I haven't read The Myth of Sisyphus yet, but Sartre claims that it amounts to Camus's spelling out of his theory of the absurd. The Stranger attempts to expose us to the "feeling" of the absurd, while TMoS attempts to expose us to the "idea" of the absurd in a much more philosophical way. If you're interested in Camus's ideas, I would probably have to second his recommendation.

u/scdozer435 · 2 pointsr/askphilosophy

>I didn't know continental vs analytical terms are outdated.

Dated perhaps isn't the right term, but just know that they do have certain limits.

As for post-WWII philosophy, there's a lot, but I'm going to let you know that much of it can't be well-understood without a basic understanding of Heidegger, much of whose thought was pre-WWII. His best known work is Being and Time, but it's one of the most challenging texts in the western canon. For an easier introduction to prep you for it, I'd recommend some of his early lecture material, such as The Hermeneutics of Facticity and The History of the Concept of Time. This could just be me, but I've found his lectures to be generally easier than his primary texts. If you want to trace the development of his thought, much of which was post-WWII, the Basic Writings anthology has a number of essays by him. While nothing really eclipsed Being and Time, much of his later thought is still studied. I'd say the most significant work of his later career was his Contributions to Philosophy, which took the form of briefer aphorisms and anecdotes, more similar to Nietzsche in style, but still grounded in much of his own thought and terminology.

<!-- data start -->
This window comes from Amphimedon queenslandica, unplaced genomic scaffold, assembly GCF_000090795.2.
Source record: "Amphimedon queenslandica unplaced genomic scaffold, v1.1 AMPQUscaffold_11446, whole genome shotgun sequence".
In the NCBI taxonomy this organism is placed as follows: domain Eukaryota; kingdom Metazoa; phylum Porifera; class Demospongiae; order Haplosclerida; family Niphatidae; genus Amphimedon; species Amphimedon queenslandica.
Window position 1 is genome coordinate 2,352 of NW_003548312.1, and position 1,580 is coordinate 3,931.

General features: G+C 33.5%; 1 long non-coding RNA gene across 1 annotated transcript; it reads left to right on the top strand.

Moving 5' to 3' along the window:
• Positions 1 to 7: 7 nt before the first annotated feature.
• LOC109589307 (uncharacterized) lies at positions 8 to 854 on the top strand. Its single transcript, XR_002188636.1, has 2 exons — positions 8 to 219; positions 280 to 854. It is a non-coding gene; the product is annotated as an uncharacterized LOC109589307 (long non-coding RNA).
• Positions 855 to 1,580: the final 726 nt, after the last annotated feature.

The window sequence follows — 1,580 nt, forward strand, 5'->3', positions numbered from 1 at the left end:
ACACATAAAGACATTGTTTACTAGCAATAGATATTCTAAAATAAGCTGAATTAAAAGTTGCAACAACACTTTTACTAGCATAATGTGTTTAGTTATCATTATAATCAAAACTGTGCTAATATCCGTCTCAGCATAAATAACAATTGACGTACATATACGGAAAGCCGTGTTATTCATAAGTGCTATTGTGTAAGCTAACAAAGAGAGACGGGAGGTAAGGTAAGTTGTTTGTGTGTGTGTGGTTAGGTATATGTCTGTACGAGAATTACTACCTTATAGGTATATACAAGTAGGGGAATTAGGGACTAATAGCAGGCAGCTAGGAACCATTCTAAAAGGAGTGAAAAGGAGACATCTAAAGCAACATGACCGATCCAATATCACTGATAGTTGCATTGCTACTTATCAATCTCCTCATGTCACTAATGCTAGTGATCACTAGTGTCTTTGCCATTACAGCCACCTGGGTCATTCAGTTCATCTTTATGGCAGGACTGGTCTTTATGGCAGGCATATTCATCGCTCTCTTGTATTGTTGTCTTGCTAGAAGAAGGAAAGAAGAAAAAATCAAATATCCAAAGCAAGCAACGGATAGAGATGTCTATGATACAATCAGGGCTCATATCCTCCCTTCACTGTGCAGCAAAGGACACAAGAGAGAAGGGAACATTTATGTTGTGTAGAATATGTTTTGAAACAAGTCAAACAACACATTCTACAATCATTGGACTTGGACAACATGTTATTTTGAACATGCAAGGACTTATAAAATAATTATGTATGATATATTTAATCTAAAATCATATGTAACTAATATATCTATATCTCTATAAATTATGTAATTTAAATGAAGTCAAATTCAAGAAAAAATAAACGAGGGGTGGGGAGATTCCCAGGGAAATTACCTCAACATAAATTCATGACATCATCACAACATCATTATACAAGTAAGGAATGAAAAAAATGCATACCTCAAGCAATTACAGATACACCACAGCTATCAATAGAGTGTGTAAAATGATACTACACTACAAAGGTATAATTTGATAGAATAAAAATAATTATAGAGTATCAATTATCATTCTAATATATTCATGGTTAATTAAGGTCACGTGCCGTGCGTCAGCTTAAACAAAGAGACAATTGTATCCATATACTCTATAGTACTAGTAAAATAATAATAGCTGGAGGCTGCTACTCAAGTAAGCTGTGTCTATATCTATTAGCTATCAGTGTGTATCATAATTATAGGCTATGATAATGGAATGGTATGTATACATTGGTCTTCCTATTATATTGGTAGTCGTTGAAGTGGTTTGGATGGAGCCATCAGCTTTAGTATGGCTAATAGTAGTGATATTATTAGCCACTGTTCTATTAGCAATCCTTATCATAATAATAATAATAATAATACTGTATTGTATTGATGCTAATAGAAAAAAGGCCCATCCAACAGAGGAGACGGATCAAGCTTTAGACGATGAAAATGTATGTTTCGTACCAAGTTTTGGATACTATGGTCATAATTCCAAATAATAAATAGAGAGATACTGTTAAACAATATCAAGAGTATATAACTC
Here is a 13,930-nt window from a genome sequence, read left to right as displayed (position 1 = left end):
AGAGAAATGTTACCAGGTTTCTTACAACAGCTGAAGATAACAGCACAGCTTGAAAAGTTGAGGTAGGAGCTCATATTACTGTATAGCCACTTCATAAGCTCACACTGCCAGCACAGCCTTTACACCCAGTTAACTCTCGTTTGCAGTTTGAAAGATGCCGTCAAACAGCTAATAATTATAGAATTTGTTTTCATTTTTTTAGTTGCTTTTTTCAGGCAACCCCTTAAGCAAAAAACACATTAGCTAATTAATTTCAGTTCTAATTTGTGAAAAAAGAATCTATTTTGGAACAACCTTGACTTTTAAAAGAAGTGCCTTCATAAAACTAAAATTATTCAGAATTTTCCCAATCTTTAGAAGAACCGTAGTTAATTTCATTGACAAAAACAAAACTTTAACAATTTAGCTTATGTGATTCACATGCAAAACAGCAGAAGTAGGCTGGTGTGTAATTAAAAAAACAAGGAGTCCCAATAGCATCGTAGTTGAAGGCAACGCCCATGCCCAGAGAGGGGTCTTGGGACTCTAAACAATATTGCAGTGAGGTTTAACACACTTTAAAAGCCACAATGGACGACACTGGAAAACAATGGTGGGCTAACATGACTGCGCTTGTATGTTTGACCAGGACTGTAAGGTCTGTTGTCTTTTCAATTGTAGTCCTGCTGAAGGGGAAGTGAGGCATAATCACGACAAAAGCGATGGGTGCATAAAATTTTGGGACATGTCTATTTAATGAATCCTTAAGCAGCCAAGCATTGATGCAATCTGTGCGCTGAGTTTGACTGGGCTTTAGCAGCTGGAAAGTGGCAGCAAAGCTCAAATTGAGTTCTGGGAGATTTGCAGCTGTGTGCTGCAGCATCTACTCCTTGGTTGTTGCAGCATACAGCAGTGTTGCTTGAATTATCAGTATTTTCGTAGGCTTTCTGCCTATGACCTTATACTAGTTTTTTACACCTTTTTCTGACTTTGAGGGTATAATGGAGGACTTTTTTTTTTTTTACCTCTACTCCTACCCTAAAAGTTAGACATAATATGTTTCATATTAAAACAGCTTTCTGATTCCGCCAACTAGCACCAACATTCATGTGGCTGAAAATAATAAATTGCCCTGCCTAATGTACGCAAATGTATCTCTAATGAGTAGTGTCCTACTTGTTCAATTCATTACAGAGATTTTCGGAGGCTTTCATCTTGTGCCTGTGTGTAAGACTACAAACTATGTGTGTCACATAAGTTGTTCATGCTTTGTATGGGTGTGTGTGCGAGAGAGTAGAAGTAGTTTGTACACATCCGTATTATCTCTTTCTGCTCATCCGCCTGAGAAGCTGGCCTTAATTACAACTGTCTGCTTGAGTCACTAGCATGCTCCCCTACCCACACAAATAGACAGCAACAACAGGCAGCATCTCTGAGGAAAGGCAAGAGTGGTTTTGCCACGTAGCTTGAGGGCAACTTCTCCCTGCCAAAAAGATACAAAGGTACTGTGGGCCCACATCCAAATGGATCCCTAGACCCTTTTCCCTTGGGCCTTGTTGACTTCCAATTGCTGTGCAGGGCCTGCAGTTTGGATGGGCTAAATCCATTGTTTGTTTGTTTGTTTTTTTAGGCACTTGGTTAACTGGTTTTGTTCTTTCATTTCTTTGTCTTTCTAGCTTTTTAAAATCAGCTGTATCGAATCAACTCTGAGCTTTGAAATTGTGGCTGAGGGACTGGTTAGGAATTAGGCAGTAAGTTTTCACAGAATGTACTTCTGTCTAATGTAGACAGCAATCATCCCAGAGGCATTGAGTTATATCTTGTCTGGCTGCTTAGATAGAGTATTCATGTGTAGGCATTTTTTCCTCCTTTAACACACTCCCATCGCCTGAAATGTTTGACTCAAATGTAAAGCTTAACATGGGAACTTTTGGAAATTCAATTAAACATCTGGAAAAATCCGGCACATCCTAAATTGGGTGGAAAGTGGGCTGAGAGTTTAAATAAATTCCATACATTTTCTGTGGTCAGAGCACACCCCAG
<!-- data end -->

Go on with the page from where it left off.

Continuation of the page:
If you want to move away from Heidegger, some of the big texts would be Gadamer's Truth and Method (Gadamer was a student of Heidegger's, so the former's thought is very deeply influenced by the latter), Sartre's two texts Being and Nothingness and Existentialism is a Humanism (note the similarity to Sartre's title with Heidegger's Being and Time, and also note that Heidegger would respond rather critically to Sartre's Existentialism with an essay in the Basic Writings), and Simone de Beauvoir's The Second Sex (a key feminist work heavily influenced by Sartre and Heidegger).